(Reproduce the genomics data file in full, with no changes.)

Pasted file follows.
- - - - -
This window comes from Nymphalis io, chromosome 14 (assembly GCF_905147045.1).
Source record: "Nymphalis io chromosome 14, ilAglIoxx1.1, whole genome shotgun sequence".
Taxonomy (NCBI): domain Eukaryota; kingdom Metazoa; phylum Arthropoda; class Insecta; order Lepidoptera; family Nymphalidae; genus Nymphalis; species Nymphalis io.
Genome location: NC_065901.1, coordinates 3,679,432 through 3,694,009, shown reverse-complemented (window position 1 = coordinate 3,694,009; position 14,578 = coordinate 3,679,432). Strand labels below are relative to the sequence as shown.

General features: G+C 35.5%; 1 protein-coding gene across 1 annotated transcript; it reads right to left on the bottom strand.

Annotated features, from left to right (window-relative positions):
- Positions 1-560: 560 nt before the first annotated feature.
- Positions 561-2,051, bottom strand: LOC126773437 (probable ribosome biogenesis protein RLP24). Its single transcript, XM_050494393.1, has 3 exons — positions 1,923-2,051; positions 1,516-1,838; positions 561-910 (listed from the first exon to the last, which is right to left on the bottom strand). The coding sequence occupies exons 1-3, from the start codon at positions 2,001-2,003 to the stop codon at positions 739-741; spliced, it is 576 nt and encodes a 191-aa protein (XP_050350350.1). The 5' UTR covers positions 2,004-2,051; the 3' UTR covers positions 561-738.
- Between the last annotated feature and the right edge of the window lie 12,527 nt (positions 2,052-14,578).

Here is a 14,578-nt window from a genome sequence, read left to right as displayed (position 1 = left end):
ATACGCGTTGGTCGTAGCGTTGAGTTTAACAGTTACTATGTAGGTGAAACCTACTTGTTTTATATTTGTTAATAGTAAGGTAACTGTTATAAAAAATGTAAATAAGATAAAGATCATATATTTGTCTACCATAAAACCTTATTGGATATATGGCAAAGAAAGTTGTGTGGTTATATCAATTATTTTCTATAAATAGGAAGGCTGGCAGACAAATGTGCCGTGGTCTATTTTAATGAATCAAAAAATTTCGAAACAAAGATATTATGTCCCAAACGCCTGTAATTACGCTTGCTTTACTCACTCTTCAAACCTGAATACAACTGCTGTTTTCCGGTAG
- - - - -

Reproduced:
This window comes from Nymphalis io, chromosome 14 (assembly GCF_905147045.1).
Source record: "Nymphalis io chromosome 14, ilAglIoxx1.1, whole genome shotgun sequence".
Taxonomy (NCBI): domain Eukaryota; kingdom Metazoa; phylum Arthropoda; class Insecta; order Lepidoptera; family Nymphalidae; genus Nymphalis; species Nymphalis io.
Genome location: NC_065901.1, coordinates 3,679,432 through 3,694,009, shown reverse-complemented (window position 1 = coordinate 3,694,009; position 14,578 = coordinate 3,679,432). Strand labels below are relative to the sequence as shown.

General features: G+C 35.5%; 1 protein-coding gene across 1 annotated transcript; it reads right to left on the bottom strand.

Annotated features, from left to right (window-relative positions):
- Positions 1-560: 560 nt before the first annotated feature.
- Positions 561-2,051, bottom strand: LOC126773437 (probable ribosome biogenesis protein RLP24). Its single transcript, XM_050494393.1, has 3 exons — positions 1,923-2,051; positions 1,516-1,838; positions 561-910 (listed from the first exon to the last, which is right to left on the bottom strand). The coding sequence occupies exons 1-3, from the start codon at positions 2,001-2,003 to the stop codon at positions 739-741; spliced, it is 576 nt and encodes a 191-aa protein (XP_050350350.1). The 5' UTR covers positions 2,004-2,051; the 3' UTR covers positions 561-738.
- Between the last annotated feature and the right edge of the window lie 12,527 nt (positions 2,052-14,578).

Here is a 14,578-nt window from a genome sequence, read left to right as displayed (position 1 = left end):
ATACGCGTTGGTCGTAGCGTTGAGTTTAACAGTTACTATGTAGGTGAAACCTACTTGTTTTATATTTGTTAATAGTAAGGTAACTGTTATAAAAAATGTAAATAAGATAAAGATCATATATTTGTCTACCATAAAACCTTATTGGATATATGGCAAAGAAAGTTGTGTGGTTATATCAATTATTTTCTATAAATAGGAAGGCTGGCAGACAAATGTGCCGTGGTCTATTTTAATGAATCAAAAAATTTCGAAACAAAGATATTATGTCCCAAACGCCTGTAATTACGCTTGCTTTACTCACTCTTCAAACCTGAATACAACTGCTGTTTTCCGGTAG